Jonathan Pollak, Media Coordinator, Popular Struggle Coordination Committee, Tel Aviv, noted that significant elements of Palestinian civil society were choosing daily to carry out a grass roots resistance and unarmed confrontation against the occupiers, describing the situation as a David versus Goliath one. Saying that the international media had recently begun referring to the coordinated peace efforts as “the white intifada,” he added that, because the Israel Defense Forces spoke only the language of violence, the white intifada had become stained with the blood of demonstrators.

17. In recent months, the Israeli authorities had launched a concerted and politically motivated assault on the Palestinian popular movement, with hundreds of arrests and ever increasing violence on the ground, he said. In that context, he noted that Bil'in had been declared a closed military zone every Friday for half a year. He also noted that the previous speaker, Mohammed A.M. Khatib, had been arrested in the middle of the night for incitement and rock-throwing, charges based on falsified evidence. Many others had been jailed based on evidence from so-called witnesses, who had been intimidated during interrogation.

18. Mr. Pollak spoke of the resistance movement’s use of the media, as a strategy for making the occupation unmanageable, and he provided accounts of exposing the occupation’s lies. For example, when Israeli soldiers had recently shot two teenagers in the village of Iraq Burin, the Israel Defense Forces publicly claimed that the two had been “lawfully” shot with rubber bullets. The resistance movement, however, had presented X-rays to the media, proving the use of live ammunition. With the media as a witness, the resistance was also able to expose the Israel Defense Forces as violent and ridiculous, as they viciously cracked down on unarmed demonstrators.

Said Yaqin Dawoud, Coordinator, Palestinian National Committee against the Wall, and Lecturer at Al-Quds Open University, Jerusalem, paid tribute to Rachel Corrie, the American student who had been killed in Gaza in 2003 after placing herself in front of a bulldozer to prevent the destruction of a house. There were still many good people who stood up to the occupation, he said, welcoming the fact that some Israelis were standing with the demonstrators in Bil'in. He also thanked European and other countries that had protested against the ethnic cleansing underway in the Occupied Palestinian Territory.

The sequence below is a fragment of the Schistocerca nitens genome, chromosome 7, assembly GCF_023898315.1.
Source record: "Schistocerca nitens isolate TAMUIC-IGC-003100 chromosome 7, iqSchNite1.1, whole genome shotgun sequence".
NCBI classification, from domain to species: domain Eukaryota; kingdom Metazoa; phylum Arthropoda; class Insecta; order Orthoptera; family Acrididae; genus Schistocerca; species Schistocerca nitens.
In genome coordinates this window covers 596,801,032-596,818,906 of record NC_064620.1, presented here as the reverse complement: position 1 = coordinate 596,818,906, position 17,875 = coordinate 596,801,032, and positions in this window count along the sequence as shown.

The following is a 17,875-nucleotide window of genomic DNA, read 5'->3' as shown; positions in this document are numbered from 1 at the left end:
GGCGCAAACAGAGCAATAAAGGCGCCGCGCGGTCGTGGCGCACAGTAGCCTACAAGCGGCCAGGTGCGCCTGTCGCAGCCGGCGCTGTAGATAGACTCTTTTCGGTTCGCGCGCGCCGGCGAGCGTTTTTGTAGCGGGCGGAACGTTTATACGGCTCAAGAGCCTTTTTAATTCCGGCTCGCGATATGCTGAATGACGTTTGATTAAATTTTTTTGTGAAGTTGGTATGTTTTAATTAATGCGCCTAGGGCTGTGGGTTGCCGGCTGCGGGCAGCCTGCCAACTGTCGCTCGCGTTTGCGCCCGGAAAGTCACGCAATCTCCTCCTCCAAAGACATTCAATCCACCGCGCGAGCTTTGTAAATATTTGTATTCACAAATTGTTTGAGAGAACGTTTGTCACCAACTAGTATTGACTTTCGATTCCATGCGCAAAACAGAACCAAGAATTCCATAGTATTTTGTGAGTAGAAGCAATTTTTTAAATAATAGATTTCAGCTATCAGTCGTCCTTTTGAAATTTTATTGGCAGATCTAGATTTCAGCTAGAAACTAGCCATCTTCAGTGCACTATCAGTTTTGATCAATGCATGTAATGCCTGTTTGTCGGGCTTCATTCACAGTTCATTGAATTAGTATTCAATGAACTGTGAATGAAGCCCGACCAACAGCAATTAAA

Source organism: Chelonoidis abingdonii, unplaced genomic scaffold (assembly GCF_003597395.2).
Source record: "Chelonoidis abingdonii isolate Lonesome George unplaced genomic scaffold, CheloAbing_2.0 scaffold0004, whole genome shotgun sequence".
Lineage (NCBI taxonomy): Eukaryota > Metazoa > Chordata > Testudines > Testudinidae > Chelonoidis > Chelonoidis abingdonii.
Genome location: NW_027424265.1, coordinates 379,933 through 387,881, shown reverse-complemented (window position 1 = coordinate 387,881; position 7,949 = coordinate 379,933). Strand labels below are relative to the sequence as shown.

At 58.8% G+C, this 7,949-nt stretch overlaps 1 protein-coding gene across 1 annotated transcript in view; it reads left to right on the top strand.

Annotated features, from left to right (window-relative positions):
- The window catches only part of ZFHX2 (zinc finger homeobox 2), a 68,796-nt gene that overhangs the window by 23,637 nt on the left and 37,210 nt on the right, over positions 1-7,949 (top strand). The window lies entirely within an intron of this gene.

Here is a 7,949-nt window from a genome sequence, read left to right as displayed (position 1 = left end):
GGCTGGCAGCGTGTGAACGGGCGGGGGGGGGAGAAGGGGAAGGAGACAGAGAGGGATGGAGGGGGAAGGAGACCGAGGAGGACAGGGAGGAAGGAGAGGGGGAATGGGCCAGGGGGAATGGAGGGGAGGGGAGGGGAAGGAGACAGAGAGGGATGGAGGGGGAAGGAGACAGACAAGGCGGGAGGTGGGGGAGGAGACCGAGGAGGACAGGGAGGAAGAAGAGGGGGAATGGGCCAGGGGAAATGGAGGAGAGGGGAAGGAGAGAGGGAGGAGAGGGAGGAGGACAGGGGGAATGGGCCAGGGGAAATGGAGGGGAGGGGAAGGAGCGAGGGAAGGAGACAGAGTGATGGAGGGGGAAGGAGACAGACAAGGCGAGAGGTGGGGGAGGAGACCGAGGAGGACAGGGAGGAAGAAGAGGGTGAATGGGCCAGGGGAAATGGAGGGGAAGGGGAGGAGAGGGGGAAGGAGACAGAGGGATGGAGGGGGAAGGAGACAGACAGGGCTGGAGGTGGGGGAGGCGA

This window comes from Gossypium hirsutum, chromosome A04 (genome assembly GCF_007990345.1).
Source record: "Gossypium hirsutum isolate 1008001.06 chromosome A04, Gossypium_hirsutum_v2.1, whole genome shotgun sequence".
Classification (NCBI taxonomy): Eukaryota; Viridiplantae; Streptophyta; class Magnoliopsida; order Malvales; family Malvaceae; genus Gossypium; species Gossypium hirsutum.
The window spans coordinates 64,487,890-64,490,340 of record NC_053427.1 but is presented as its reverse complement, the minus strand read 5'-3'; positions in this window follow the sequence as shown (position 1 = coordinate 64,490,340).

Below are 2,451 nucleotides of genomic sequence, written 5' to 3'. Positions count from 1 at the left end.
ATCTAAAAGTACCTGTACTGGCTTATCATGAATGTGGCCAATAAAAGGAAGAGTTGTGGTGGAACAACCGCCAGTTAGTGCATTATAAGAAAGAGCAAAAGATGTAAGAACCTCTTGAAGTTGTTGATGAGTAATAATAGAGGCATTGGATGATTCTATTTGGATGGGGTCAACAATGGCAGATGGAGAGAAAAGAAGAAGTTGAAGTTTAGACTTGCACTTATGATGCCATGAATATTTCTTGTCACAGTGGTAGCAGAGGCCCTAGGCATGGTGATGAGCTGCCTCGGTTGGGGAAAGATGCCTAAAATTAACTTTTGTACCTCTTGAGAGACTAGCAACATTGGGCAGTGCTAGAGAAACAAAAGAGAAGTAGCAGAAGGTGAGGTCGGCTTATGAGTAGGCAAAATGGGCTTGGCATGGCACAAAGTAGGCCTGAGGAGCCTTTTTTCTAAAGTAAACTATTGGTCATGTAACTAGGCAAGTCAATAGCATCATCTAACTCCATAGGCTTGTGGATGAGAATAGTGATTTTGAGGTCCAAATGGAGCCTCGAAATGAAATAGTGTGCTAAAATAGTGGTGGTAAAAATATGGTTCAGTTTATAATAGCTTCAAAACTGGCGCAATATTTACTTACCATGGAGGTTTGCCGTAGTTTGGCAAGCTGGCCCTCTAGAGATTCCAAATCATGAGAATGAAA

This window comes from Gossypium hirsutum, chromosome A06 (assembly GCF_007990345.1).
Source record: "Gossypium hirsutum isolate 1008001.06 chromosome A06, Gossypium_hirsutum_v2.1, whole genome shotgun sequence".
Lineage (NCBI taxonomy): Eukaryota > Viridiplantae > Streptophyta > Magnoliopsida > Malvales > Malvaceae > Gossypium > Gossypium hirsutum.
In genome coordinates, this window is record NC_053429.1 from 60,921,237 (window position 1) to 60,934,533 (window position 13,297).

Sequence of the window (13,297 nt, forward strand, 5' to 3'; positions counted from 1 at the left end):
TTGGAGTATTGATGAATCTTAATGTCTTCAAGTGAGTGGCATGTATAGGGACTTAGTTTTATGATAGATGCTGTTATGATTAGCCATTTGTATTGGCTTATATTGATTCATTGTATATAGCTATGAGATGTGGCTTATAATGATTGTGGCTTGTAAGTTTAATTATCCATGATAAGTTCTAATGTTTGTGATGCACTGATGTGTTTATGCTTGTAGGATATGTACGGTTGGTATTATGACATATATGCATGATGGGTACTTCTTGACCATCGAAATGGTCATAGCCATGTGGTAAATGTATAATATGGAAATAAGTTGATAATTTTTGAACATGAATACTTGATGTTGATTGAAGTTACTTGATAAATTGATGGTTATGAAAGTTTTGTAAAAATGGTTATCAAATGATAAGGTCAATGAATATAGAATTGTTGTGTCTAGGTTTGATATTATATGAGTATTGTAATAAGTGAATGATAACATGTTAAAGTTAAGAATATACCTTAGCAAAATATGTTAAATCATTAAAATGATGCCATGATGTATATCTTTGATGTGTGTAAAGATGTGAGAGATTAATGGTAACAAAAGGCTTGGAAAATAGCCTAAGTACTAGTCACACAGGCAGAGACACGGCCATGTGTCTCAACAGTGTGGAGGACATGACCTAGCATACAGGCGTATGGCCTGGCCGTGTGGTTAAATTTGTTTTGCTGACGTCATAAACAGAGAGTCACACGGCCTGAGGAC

20. He said that the occupation forces were now engaging in the crime of destroying villages, in a massive campaign of settlement construction aimed at creating a fait accompli and preventing the emergence of an independent Palestinian State.

21. He called the separation wall an “apartheid wall,” saying that it had arisen from the Israeli policy of establishing a purely Jewish State free of Arabs. More than 500 Palestinian villages had been destroyed in 1948, he said. He also noted that large parts of the West Bank’s Area C, which produced food and absorbed 70 per cent of the work force, was now behind the wall, a fact that he called “a strategic death for the West Bank and the future Palestinian State.”

22. The second panel discussion had as its theme “The importance of upholding international law, including with respect to the International Court of Justice’s advisory opinion regarding the wall,” and was moderated by Hans Koechler, President of the International Progress Organization in Vienna. Its sub-themes included “Political and legislative advocacy -- reaching decision-makers and politicians,” and “Participation in international campaigns against the wall.”

23. Mr. Koechler said the big problem, as far as international law was concerned, was the gap between legal norms and the situation on the ground. The norms were clear, as confirmed by the advisory opinion of the International Court of Justice. The basic elements of that opinion were that: the construction of the wall was contrary to international law; Israel was obligated to terminate that construction, dismantle it and repeal all legislative acts relating to it; Israel was under obligation to pay reparations for all damage caused by the wall; all States were under the obligation not to recognize any consequences of the wall’s construction, and not to aid such construction; and the United Nations should consider what further action was required to end the construction. It was therefore appropriate for the United Nations to organize meetings such as the present one, he said.